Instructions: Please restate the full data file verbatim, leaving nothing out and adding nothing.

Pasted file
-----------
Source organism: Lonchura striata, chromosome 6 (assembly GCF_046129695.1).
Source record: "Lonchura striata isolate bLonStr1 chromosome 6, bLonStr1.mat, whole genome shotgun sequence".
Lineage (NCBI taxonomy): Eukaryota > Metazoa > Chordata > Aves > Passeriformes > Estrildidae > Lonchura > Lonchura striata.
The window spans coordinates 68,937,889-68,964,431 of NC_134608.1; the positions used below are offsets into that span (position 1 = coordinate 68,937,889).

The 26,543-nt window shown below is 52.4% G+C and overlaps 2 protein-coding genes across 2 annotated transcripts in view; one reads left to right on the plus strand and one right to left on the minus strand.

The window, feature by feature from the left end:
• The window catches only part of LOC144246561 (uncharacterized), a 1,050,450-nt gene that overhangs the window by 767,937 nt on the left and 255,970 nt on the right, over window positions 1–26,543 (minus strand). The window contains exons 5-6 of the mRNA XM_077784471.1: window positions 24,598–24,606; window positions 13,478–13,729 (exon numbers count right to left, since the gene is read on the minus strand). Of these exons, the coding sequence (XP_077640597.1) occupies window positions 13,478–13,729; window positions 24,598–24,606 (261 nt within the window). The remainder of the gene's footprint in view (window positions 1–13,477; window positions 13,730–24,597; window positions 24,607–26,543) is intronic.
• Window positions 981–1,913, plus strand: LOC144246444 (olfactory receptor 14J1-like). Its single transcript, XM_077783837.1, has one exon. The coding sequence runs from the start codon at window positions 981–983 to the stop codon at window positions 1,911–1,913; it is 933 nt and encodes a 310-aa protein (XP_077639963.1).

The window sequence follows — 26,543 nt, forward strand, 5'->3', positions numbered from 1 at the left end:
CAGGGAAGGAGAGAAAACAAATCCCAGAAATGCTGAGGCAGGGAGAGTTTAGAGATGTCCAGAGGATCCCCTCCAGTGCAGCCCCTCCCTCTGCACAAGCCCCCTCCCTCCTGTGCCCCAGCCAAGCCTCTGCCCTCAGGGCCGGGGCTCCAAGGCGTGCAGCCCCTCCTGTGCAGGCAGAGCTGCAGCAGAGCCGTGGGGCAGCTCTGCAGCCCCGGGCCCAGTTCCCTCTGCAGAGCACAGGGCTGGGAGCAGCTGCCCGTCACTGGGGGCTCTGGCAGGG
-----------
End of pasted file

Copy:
Source organism: Lonchura striata, chromosome 6 (assembly GCF_046129695.1).
Source record: "Lonchura striata isolate bLonStr1 chromosome 6, bLonStr1.mat, whole genome shotgun sequence".
Lineage (NCBI taxonomy): Eukaryota > Metazoa > Chordata > Aves > Passeriformes > Estrildidae > Lonchura > Lonchura striata.
The window spans coordinates 68,937,889-68,964,431 of NC_134608.1; the positions used below are offsets into that span (position 1 = coordinate 68,937,889).

The 26,543-nt window shown below is 52.4% G+C and overlaps 2 protein-coding genes across 2 annotated transcripts in view; one reads left to right on the plus strand and one right to left on the minus strand.

The window, feature by feature from the left end:
• The window catches only part of LOC144246561 (uncharacterized), a 1,050,450-nt gene that overhangs the window by 767,937 nt on the left and 255,970 nt on the right, over window positions 1–26,543 (minus strand). The window contains exons 5-6 of the mRNA XM_077784471.1: window positions 24,598–24,606; window positions 13,478–13,729 (exon numbers count right to left, since the gene is read on the minus strand). Of these exons, the coding sequence (XP_077640597.1) occupies window positions 13,478–13,729; window positions 24,598–24,606 (261 nt within the window). The remainder of the gene's footprint in view (window positions 1–13,477; window positions 13,730–24,597; window positions 24,607–26,543) is intronic.
• Window positions 981–1,913, plus strand: LOC144246444 (olfactory receptor 14J1-like). Its single transcript, XM_077783837.1, has one exon. The coding sequence runs from the start codon at window positions 981–983 to the stop codon at window positions 1,911–1,913; it is 933 nt and encodes a 310-aa protein (XP_077639963.1).

The window sequence follows — 26,543 nt, forward strand, 5'->3', positions numbered from 1 at the left end:
CAGGGAAGGAGAGAAAACAAATCCCAGAAATGCTGAGGCAGGGAGAGTTTAGAGATGTCCAGAGGATCCCCTCCAGTGCAGCCCCTCCCTCTGCACAAGCCCCCTCCCTCCTGTGCCCCAGCCAAGCCTCTGCCCTCAGGGCCGGGGCTCCAAGGCGTGCAGCCCCTCCTGTGCAGGCAGAGCTGCAGCAGAGCCGTGGGGCAGCTCTGCAGCCCCGGGCCCAGTTCCCTCTGCAGAGCACAGGGCTGGGAGCAGCTGCCCGTCACTGGGGGCTCTGGCAGGG